If The Nat Cave were turned into a TV show, it would air on National Geographic. This reality show would feature me travelling around the world, interviewing locals about their lives. I’d try document on film the stories of the less fortunate, the abused, and the neglected. My goal is to help people to learn to walk out of darkness into the light of truth.
I suppose forgiveness would be a theme on the show. All of us have hurts. I had to learn to forgive my husband for the hurts caused by his bipolar disorder and for abandoning me when he completed suicide. Others need to forgive fathers who were never present, or friends who betrayed them. Bitterness can run deep and carries with it all types of negative health risks. On the other hand, researchers have learned that individuals who had forgiven a specific offender had lower levels of blood pressure, heart rate, and rate pressure product (Lawler, et al., 2003). This show would document stories of people who have experienced the freedom of forgiveness.
I’d show the beauty of creation in contrast to the horrific capacity of men to do evil in places such as Rwanda. I’d air several episodes on the genocide in Rwanda and how the people are finding healing from PTSD, and I’d want to tell the world their stories of reconciliation and forgiveness.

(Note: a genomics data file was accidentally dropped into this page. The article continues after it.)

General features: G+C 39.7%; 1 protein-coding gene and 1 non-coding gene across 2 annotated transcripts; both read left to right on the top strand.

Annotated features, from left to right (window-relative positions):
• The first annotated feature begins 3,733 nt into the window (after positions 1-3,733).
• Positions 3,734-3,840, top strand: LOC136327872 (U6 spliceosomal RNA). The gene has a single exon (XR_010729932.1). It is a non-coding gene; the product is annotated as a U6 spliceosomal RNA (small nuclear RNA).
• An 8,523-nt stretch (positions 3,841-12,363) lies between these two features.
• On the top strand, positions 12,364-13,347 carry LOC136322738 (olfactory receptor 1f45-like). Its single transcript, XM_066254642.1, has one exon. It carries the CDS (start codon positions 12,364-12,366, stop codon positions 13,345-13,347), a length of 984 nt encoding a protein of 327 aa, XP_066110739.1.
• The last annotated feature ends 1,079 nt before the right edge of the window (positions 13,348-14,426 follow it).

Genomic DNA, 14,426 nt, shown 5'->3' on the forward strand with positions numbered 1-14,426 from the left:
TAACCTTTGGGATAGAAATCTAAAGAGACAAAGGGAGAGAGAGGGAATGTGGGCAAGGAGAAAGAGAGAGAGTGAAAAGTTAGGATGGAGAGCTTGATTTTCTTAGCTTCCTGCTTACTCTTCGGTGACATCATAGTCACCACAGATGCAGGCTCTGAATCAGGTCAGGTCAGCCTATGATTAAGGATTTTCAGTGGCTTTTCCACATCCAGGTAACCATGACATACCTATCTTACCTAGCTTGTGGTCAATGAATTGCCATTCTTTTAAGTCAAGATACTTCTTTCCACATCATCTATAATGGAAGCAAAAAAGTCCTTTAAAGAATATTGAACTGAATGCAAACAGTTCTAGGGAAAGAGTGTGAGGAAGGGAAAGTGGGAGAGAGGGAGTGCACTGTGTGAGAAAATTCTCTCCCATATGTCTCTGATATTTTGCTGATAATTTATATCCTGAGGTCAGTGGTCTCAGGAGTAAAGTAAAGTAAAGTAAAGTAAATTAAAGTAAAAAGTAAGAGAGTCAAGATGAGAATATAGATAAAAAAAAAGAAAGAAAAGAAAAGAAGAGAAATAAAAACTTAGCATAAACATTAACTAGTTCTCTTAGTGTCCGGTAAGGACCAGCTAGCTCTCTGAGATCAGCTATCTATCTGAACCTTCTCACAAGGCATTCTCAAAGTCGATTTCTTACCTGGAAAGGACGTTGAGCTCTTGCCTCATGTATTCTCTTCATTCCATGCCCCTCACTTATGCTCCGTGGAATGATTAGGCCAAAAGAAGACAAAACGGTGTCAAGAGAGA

A television show of my life would not be complete unless it shared my story of ultimate healing and forgiveness which came from Jesus Christ. Through Christ I have found forgiveness of my sins, past, present, and future and healing in my soul. I have experienced reconciliation with the God of the universe. My life verse is Galatians 2:20 which states that “I am crucified with Christ so that I no longer live, but Christ lives in me.” I would hope that others see me learning to die to my own desires and to live for Christ’s plans for my life. It is in this that I find true freedom and peace.
This post was written as part of NHBM – 30 health posts in 30 days: http://bit.ly/vU0g9J
Lawler, K., Younger, J. Piferi, R., Billington, E., Jobe, R., Edmonson, K., & Jones,W. (2003). A Change of Heart: Cardiovascular Correlates of Forgiveness in Response to Interpersonal Conflict. Journal of Behavioral Medicine, 26.